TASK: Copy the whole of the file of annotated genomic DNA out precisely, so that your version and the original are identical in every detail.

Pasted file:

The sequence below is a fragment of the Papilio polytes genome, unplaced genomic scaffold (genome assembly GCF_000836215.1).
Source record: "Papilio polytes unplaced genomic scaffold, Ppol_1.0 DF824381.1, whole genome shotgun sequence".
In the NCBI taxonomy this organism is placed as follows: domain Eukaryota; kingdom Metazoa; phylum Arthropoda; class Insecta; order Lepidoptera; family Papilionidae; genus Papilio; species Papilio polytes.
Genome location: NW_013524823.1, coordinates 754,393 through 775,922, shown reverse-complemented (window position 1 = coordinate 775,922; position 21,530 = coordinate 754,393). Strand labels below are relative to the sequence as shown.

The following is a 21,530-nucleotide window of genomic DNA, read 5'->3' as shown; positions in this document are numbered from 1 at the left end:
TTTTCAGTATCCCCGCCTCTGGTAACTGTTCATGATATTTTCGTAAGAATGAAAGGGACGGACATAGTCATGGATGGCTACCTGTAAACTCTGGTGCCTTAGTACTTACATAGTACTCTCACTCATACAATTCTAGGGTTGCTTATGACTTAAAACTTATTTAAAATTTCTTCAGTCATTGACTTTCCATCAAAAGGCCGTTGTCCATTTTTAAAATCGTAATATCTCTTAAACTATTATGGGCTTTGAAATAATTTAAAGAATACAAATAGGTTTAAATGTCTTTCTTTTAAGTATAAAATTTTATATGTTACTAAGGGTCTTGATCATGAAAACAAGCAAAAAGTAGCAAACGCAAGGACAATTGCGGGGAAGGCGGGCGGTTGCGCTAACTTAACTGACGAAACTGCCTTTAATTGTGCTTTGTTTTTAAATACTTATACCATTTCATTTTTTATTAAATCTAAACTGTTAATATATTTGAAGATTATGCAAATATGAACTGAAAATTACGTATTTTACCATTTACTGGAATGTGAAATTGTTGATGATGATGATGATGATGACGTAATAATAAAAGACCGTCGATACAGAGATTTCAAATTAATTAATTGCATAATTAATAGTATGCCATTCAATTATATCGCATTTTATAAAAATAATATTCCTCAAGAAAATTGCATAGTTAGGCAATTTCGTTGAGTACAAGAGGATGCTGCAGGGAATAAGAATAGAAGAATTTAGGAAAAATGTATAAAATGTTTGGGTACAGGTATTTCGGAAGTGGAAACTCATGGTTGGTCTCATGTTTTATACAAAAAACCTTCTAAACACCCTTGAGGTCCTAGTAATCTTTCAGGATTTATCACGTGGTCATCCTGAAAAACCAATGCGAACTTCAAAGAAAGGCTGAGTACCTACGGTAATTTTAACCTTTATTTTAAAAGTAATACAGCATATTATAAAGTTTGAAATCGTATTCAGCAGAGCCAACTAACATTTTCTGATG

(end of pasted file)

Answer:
The sequence below is a fragment of the Papilio polytes genome, unplaced genomic scaffold (genome assembly GCF_000836215.1).
Source record: "Papilio polytes unplaced genomic scaffold, Ppol_1.0 DF824381.1, whole genome shotgun sequence".
In the NCBI taxonomy this organism is placed as follows: domain Eukaryota; kingdom Metazoa; phylum Arthropoda; class Insecta; order Lepidoptera; family Papilionidae; genus Papilio; species Papilio polytes.
Genome location: NW_013524823.1, coordinates 754,393 through 775,922, shown reverse-complemented (window position 1 = coordinate 775,922; position 21,530 = coordinate 754,393). Strand labels below are relative to the sequence as shown.

The following is a 21,530-nucleotide window of genomic DNA, read 5'->3' as shown; positions in this document are numbered from 1 at the left end:
TTTTCAGTATCCCCGCCTCTGGTAACTGTTCATGATATTTTCGTAAGAATGAAAGGGACGGACATAGTCATGGATGGCTACCTGTAAACTCTGGTGCCTTAGTACTTACATAGTACTCTCACTCATACAATTCTAGGGTTGCTTATGACTTAAAACTTATTTAAAATTTCTTCAGTCATTGACTTTCCATCAAAAGGCCGTTGTCCATTTTTAAAATCGTAATATCTCTTAAACTATTATGGGCTTTGAAATAATTTAAAGAATACAAATAGGTTTAAATGTCTTTCTTTTAAGTATAAAATTTTATATGTTACTAAGGGTCTTGATCATGAAAACAAGCAAAAAGTAGCAAACGCAAGGACAATTGCGGGGAAGGCGGGCGGTTGCGCTAACTTAACTGACGAAACTGCCTTTAATTGTGCTTTGTTTTTAAATACTTATACCATTTCATTTTTTATTAAATCTAAACTGTTAATATATTTGAAGATTATGCAAATATGAACTGAAAATTACGTATTTTACCATTTACTGGAATGTGAAATTGTTGATGATGATGATGATGATGACGTAATAATAAAAGACCGTCGATACAGAGATTTCAAATTAATTAATTGCATAATTAATAGTATGCCATTCAATTATATCGCATTTTATAAAAATAATATTCCTCAAGAAAATTGCATAGTTAGGCAATTTCGTTGAGTACAAGAGGATGCTGCAGGGAATAAGAATAGAAGAATTTAGGAAAAATGTATAAAATGTTTGGGTACAGGTATTTCGGAAGTGGAAACTCATGGTTGGTCTCATGTTTTATACAAAAAACCTTCTAAACACCCTTGAGGTCCTAGTAATCTTTCAGGATTTATCACGTGGTCATCCTGAAAAACCAATGCGAACTTCAAAGAAAGGCTGAGTACCTACGGTAATTTTAACCTTTATTTTAAAAGTAATACAGCATATTATAAAGTTTGAAATCGTATTCAGCAGAGCCAACTAACATTTTCTGATG